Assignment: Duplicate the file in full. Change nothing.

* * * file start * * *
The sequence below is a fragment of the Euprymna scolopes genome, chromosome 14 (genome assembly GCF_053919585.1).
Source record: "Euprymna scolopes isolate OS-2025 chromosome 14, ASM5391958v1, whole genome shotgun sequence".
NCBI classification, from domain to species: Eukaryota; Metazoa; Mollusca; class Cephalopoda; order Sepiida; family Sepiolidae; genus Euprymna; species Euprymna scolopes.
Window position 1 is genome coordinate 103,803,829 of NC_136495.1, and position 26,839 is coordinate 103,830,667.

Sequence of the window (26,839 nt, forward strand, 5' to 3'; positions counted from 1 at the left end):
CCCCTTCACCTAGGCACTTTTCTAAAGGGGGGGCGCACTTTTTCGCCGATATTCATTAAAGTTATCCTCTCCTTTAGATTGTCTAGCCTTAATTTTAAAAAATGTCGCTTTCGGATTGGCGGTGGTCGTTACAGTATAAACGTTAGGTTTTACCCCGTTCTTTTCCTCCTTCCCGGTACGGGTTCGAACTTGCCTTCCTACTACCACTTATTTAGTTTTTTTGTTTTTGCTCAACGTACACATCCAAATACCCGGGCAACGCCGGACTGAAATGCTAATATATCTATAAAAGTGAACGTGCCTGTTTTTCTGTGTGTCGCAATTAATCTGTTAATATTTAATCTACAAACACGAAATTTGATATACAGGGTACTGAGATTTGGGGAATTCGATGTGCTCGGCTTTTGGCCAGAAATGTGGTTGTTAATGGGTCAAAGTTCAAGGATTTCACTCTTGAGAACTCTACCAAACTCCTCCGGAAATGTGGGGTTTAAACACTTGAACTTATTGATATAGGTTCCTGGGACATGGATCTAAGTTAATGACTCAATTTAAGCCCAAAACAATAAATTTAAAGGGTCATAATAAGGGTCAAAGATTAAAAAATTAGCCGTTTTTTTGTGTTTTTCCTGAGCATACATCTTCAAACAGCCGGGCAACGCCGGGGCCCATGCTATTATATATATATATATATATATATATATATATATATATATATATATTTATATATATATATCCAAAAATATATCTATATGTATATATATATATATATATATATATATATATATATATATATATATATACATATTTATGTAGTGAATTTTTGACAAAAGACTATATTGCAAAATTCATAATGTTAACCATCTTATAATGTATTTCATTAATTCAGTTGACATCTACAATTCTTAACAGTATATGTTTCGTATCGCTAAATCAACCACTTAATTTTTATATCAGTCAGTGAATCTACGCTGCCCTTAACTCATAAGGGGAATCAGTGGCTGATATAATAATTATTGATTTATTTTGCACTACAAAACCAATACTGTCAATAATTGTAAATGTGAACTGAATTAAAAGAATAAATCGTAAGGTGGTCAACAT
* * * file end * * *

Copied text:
The sequence below is a fragment of the Euprymna scolopes genome, chromosome 14 (genome assembly GCF_053919585.1).
Source record: "Euprymna scolopes isolate OS-2025 chromosome 14, ASM5391958v1, whole genome shotgun sequence".
NCBI classification, from domain to species: Eukaryota; Metazoa; Mollusca; class Cephalopoda; order Sepiida; family Sepiolidae; genus Euprymna; species Euprymna scolopes.
Window position 1 is genome coordinate 103,803,829 of NC_136495.1, and position 26,839 is coordinate 103,830,667.

Sequence of the window (26,839 nt, forward strand, 5' to 3'; positions counted from 1 at the left end):
CCCCTTCACCTAGGCACTTTTCTAAAGGGGGGGCGCACTTTTTCGCCGATATTCATTAAAGTTATCCTCTCCTTTAGATTGTCTAGCCTTAATTTTAAAAAATGTCGCTTTCGGATTGGCGGTGGTCGTTACAGTATAAACGTTAGGTTTTACCCCGTTCTTTTCCTCCTTCCCGGTACGGGTTCGAACTTGCCTTCCTACTACCACTTATTTAGTTTTTTTGTTTTTGCTCAACGTACACATCCAAATACCCGGGCAACGCCGGACTGAAATGCTAATATATCTATAAAAGTGAACGTGCCTGTTTTTCTGTGTGTCGCAATTAATCTGTTAATATTTAATCTACAAACACGAAATTTGATATACAGGGTACTGAGATTTGGGGAATTCGATGTGCTCGGCTTTTGGCCAGAAATGTGGTTGTTAATGGGTCAAAGTTCAAGGATTTCACTCTTGAGAACTCTACCAAACTCCTCCGGAAATGTGGGGTTTAAACACTTGAACTTATTGATATAGGTTCCTGGGACATGGATCTAAGTTAATGACTCAATTTAAGCCCAAAACAATAAATTTAAAGGGTCATAATAAGGGTCAAAGATTAAAAAATTAGCCGTTTTTTTGTGTTTTTCCTGAGCATACATCTTCAAACAGCCGGGCAACGCCGGGGCCCATGCTATTATATATATATATATATATATATATATATATATATATATATATATTTATATATATATATCCAAAAATATATCTATATGTATATATATATATATATATATATATATATATATATATATATATATATACATATTTATGTAGTGAATTTTTGACAAAAGACTATATTGCAAAATTCATAATGTTAACCATCTTATAATGTATTTCATTAATTCAGTTGACATCTACAATTCTTAACAGTATATGTTTCGTATCGCTAAATCAACCACTTAATTTTTATATCAGTCAGTGAATCTACGCTGCCCTTAACTCATAAGGGGAATCAGTGGCTGATATAATAATTATTGATTTATTTTGCACTACAAAACCAATACTGTCAATAATTGTAAATGTGAACTGAATTAAAAGAATAAATCGTAAGGTGGTCAACAT